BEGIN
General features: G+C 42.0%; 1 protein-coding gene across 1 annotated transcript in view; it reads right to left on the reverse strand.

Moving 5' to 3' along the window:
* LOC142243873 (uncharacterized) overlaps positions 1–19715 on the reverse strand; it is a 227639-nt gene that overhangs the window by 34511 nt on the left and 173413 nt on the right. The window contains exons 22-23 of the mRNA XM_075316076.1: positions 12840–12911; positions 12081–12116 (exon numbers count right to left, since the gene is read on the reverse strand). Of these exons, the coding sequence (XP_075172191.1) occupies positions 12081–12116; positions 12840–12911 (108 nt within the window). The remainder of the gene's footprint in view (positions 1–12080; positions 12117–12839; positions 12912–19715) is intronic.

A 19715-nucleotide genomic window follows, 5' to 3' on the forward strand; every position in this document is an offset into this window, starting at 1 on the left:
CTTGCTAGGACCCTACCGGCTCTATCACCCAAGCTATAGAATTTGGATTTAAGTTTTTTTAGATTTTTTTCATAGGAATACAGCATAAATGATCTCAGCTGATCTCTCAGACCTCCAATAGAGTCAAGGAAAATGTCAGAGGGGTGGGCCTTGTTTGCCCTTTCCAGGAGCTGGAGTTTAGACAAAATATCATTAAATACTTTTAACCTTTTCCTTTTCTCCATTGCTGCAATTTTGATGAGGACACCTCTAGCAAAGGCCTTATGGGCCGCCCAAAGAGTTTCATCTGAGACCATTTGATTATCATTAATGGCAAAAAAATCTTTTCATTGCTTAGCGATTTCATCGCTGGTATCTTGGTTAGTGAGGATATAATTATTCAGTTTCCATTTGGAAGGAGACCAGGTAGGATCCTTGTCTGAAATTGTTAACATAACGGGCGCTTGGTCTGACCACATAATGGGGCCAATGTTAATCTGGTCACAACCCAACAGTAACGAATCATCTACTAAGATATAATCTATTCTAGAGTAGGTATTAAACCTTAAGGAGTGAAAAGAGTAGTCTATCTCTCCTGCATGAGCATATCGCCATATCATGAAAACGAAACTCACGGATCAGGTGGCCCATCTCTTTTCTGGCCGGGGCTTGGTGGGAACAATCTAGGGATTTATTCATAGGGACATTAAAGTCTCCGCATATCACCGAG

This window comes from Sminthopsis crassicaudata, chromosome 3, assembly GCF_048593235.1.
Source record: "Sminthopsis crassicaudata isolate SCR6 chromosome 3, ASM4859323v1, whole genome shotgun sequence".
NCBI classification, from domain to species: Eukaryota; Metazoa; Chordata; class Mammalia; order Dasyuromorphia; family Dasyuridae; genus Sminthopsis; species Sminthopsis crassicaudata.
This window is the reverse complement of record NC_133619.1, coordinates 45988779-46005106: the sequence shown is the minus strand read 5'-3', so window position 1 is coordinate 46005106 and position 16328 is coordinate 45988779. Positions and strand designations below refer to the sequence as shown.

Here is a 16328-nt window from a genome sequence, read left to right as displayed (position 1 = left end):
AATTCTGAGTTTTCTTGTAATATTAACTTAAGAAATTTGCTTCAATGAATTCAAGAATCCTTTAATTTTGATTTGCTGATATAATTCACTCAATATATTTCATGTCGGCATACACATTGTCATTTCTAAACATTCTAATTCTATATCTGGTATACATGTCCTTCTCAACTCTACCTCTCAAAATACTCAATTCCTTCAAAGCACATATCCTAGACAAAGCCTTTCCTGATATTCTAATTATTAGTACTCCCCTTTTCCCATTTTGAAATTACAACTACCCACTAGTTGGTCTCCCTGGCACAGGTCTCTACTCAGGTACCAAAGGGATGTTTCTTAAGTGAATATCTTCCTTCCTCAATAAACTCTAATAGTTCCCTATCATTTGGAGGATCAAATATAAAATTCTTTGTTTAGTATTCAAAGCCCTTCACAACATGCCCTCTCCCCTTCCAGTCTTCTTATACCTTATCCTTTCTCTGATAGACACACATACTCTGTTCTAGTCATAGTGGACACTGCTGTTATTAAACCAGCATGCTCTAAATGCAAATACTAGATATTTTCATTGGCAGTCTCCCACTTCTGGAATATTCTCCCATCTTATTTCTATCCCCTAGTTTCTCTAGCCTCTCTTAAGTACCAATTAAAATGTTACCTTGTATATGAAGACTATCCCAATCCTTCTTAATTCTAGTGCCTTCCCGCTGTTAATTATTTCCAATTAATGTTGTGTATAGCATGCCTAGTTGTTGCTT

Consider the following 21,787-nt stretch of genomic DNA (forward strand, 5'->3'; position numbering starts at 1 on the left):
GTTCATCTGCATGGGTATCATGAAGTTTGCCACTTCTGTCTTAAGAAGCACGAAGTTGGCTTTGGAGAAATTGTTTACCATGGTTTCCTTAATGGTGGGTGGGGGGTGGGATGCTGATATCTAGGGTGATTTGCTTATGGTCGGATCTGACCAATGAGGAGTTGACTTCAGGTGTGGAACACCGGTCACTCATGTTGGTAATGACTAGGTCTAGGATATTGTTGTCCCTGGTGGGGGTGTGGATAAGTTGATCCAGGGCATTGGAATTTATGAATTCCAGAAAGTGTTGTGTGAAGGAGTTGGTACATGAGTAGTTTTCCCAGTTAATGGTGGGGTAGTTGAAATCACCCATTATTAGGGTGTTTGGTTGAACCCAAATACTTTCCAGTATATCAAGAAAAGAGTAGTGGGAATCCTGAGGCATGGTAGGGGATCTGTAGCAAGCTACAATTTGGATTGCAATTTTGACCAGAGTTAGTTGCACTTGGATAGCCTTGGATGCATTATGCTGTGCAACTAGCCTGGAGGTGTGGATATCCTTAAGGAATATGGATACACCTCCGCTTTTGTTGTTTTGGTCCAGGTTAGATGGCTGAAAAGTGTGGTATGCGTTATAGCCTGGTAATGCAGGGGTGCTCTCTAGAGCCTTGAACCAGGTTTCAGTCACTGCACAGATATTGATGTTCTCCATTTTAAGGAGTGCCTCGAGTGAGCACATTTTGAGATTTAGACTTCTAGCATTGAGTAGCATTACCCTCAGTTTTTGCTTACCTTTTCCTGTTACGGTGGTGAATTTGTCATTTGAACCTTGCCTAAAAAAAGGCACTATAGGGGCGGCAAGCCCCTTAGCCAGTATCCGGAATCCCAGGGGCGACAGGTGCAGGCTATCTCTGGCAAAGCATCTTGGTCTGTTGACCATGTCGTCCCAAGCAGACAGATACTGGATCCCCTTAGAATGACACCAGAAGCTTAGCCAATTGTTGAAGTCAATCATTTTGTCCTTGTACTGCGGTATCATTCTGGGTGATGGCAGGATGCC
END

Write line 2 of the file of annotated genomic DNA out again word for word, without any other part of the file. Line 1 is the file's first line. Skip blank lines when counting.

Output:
Moving 5' to 3' along the window: